Like, I hardly think about the fact that she’s already got two lovely strong, straight white teeth on her bottom gum while a couple of other babies I know didn’t sprout teeth until they were months older. And I forget that she got separation/stranger-danger anxiety about a month before most babies do (not such a nice thing, but at least it was *something* she was doing earlier than other little ones her age).

Instead, my mind keeps going back to the fact that Ava’s umbilical cord fell off on the 14th day of her life, when the maximum number of days it should take to fall off is 14. And the fact that kids younger than her are crawling (like fellow blogger Clever Bird‘s amazing little bub) and sitting, while Ava can’t even roll in one direction, never mind both. And she’s not showing any desire to start rolling, or crawling, and when she sits up by herself for half a second, she just plops back down onto her back and carries on with whatever she was doing or looking at.

I need to work on remembering that Ava has a really special little nature – she laughs easily, smiles at everything, hardly ever cries, and seems to just want to please. I need to remember that she eats well (is mad about pretty much every solid food we’ve ever given her, with a penchant for peas and sweet potato) and sleeps reliably about 90% of the time. Even though she is not showing much desire to be more physical or to move around right now, she loves to babble and sing, and she thinks our pets are the coolest things ever, especially when I let the dogs lick her feet. She squirms with happiness whenever she sees them, and has a special little gurgle she makes just for them.

Just because she’s not rolling or moving herself around or sitting up by herself yet doesn’t mean she’ll be physically delayed, or that she’ll hate sports, or that she’ll be as much of a co-ord as I am. It also doesn’t mean I’ve done anything wrong, necessarily. I need to tell myself these things, or I’ll go mad – or have to cancel my Facebook account and never see any of our friends and family who have babies. Which won’t be fair to Ava, obviously – because when she’s finally crawling, and walking, and running around, she’ll need friends to do all these things with.

Week 26

Ava is 26 weeks old

To celebrate Ava’s half-birthday, here is a poem that makes me smile-cry. Happy major-milestone to my adorable, squidgy little baby-love.

‘You are my I love you’

– by Maryann K Cusimano

I am your parent, you are my child
I am your quiet place, you are my wild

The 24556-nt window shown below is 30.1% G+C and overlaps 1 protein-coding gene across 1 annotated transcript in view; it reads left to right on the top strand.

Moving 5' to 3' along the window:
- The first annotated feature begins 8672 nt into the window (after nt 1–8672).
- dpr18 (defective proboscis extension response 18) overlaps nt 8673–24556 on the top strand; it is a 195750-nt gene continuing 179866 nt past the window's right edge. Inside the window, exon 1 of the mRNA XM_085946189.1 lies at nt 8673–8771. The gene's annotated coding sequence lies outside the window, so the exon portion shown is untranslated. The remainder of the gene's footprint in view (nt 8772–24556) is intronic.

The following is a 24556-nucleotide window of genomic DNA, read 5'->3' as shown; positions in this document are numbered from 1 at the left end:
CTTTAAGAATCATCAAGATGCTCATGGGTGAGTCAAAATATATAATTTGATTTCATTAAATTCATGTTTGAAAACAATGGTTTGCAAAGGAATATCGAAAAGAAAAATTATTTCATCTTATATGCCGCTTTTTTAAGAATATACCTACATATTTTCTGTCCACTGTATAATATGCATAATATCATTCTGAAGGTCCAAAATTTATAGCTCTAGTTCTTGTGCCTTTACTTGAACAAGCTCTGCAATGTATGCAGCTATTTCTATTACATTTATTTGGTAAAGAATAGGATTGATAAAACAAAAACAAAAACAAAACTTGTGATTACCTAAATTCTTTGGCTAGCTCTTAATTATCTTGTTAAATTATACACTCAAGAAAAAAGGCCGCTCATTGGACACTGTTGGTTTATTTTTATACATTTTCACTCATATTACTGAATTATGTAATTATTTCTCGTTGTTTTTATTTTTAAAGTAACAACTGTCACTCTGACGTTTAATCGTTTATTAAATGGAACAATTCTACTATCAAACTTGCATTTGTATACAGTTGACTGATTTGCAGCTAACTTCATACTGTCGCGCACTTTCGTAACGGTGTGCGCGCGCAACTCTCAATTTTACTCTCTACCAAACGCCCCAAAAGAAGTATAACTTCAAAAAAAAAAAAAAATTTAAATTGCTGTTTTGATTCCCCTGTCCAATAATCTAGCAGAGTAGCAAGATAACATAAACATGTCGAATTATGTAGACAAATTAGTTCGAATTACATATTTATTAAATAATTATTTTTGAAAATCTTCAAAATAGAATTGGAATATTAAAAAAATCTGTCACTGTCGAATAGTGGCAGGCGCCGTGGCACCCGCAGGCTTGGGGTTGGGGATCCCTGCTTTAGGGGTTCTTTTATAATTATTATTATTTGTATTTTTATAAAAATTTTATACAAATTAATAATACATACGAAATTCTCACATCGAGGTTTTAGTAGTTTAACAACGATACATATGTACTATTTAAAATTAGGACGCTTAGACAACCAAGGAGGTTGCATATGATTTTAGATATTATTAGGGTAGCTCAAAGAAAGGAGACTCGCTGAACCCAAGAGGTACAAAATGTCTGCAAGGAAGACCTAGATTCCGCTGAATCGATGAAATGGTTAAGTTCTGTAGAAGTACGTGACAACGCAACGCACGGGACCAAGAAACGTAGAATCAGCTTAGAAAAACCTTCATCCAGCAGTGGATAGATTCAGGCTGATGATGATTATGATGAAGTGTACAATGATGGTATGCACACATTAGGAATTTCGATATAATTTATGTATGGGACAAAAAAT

I am your calm face, you are my giggle
I am your wait, you are my wiggle
I am your audience, you are my clown
I am your London Bridge, you are my falling down
I am your Carrot Sticks, you are my licorice
I am your dandelion, you are my first wish
I am your water wings, you are my deep
I am your open arms, you are my running leap
I am your way home, you are my new path
I am your dry towel, you are my wet bath
I am your dinner, you are my chocolate cake
I am your bedtime, you are my wide awake
I am your finish line, you are my race
I am your praying hands, you are my saving grace
I am your favourite book, you are my new lines
I am your nightlight, you are my sunshine
I am your lullaby, you are my peek-a-boo
I am your kiss goodnight, you are my I love you

Week 25

Ava is 25 weeks old

Ava’s firsts this week:

  • Tasting mango (see mess in photo), which, it’s safe to say, went down very well indeed.
  • Sitting in a high chair. My mom gave us the chair Ava’s sitting in in the photo. It clips onto the table. It’s so much easier to feed her there rather than on my lap – at least this way I can see her mouth. Not that being able to see her mouth really reduces the mess at all, as is evident above.
  • Falling. Ava face-planted onto a concrete stoep on Sunday when we were visiting family. Of course her first fall would happen in front of a group of people rather than in private at home where nobody could see! She screamed and screamed, and had a little roastie on her nose. I felt absolutely awful. I’d put her down on her bum and in the second I turned away to pick up my water glass, down she plopped. She can usually support herself pretty well, so I think it took us both by surprise.
  • Making Xhosa clicks. We can now have whole conversations using a combination of the ‘x’ click and the ‘c’ click. I’m not sure if she’s doing them by accident but it thrills me to bits.
  • Not sleeping through. Well, technically she is sleeping through – five to six hours at a stretch is pretty good at this age. But having her waking up at 3 or 4 in the morning is obviously far from ideal (and, in my opinion, can’t be called ‘sleeping through’ at all, especially when she used to sleep until 5.30 – much easier to deal with). Apparently these issues crop up during teething, so I’m not too worried, but just in case, we’ve started feeding her porridge three times a day instead of two so she gets more calories, and are trying to put her to sleep for the night in her own room. I have no idea whether this will work or not, but I am feeling foolishly optimistic.